Robert E. Lee’s descendant hounded out of church for being too Christian

news, religion

Rev. Rob Lee IV, a descendent of Civil War general Robert E. Lee, has been hounded out of his church for denouncing white supremacy, racism and hate.

Rev Lee hit the headlines when he spoke at the  MTV Video Music Awards speaking out against the alt-Right Charlottesville fiasco.

“We have made my ancestor an idol of white supremacy, racism, and hate. As a pastor, it is my moral duty to speak out against racism, America’s original sin,” he said.

Christians everywhere should agree with what he said. After all it is pretty much what Jesus would have said if they had allowed him to present the MTV awards.  But his own North Carolina church was not having any of that Christian rubbish.  It wanted white supremacy and hate like every good Christian church.  In the end when before it came to a vote  Rev Lee resigned from Bethany United Church of Christ.

He wrote about it in a public statement:

… A faction of church members were concerned about my speech and that I lifted up Black Lives Matter movement, the Women’ s March, and Heather Heyer as examples of racial justice work.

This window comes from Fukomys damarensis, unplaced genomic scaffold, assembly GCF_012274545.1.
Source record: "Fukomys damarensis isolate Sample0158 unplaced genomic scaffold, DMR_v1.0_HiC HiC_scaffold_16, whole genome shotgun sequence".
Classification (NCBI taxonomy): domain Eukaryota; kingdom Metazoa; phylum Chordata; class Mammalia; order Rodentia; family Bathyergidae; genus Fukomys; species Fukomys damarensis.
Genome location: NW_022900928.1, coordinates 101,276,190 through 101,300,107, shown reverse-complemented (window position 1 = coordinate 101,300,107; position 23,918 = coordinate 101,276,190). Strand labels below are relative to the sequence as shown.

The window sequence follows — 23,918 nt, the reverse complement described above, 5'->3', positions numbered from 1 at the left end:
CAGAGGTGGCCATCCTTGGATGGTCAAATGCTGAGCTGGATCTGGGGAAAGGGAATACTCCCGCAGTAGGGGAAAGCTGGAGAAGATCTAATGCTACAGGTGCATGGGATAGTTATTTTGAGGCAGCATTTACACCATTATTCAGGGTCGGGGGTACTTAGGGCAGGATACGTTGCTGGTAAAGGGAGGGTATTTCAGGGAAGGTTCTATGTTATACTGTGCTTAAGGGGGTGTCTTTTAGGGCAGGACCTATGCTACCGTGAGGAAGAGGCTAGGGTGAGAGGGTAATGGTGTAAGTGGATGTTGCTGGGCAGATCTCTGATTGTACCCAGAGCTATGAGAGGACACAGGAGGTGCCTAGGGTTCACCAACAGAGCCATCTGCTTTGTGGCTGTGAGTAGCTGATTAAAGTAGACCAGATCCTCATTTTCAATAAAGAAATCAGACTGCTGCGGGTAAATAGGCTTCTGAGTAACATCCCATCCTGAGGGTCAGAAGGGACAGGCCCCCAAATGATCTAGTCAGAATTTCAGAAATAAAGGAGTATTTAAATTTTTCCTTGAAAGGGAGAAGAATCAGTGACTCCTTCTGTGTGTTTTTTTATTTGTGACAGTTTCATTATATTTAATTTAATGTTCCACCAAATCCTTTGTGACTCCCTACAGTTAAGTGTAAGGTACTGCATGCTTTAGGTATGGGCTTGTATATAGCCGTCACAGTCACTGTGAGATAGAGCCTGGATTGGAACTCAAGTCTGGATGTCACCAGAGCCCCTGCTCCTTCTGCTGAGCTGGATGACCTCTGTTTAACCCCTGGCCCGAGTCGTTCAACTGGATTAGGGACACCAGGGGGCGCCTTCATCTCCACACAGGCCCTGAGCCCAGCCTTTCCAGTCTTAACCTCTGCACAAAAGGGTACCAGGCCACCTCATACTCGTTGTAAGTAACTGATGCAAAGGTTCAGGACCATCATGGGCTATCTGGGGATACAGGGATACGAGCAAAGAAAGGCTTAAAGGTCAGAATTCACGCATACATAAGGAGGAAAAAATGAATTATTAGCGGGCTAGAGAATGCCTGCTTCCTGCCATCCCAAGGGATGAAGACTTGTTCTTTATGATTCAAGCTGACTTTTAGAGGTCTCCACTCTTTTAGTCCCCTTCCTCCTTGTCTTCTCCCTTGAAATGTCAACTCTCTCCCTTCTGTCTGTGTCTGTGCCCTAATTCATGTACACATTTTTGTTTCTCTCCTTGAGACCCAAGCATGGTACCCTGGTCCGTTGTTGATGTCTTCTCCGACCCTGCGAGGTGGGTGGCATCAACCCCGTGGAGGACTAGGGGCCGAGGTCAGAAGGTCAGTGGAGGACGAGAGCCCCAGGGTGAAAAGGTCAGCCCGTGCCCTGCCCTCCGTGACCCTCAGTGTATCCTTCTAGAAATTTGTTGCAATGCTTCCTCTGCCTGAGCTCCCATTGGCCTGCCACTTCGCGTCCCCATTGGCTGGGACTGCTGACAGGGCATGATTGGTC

I want to stress that there were many in the congregation who supported my right to free speech, yet were uncomfortable with the attention the church was receiving. The church’s reaction was deeply hurtful to me.

I want it to be clear that I feel a deep love for this congregation, and gratitude that they were willing to hire me as my first church out of seminary. I believe with all my heart that God did good work in my life there. That being said, when the church wanted to vote on my tenure, I tendered my resignation.”

It sounds like he still believes in Christianity and will no doubt find a congregation which does not hate black people or people who make a stand against alt-Right and we hope his god looks after him. However what is alarming how contaminated Christianity has become in the US when hate trumps love.

 

Please follow and like us:

Leave a Reply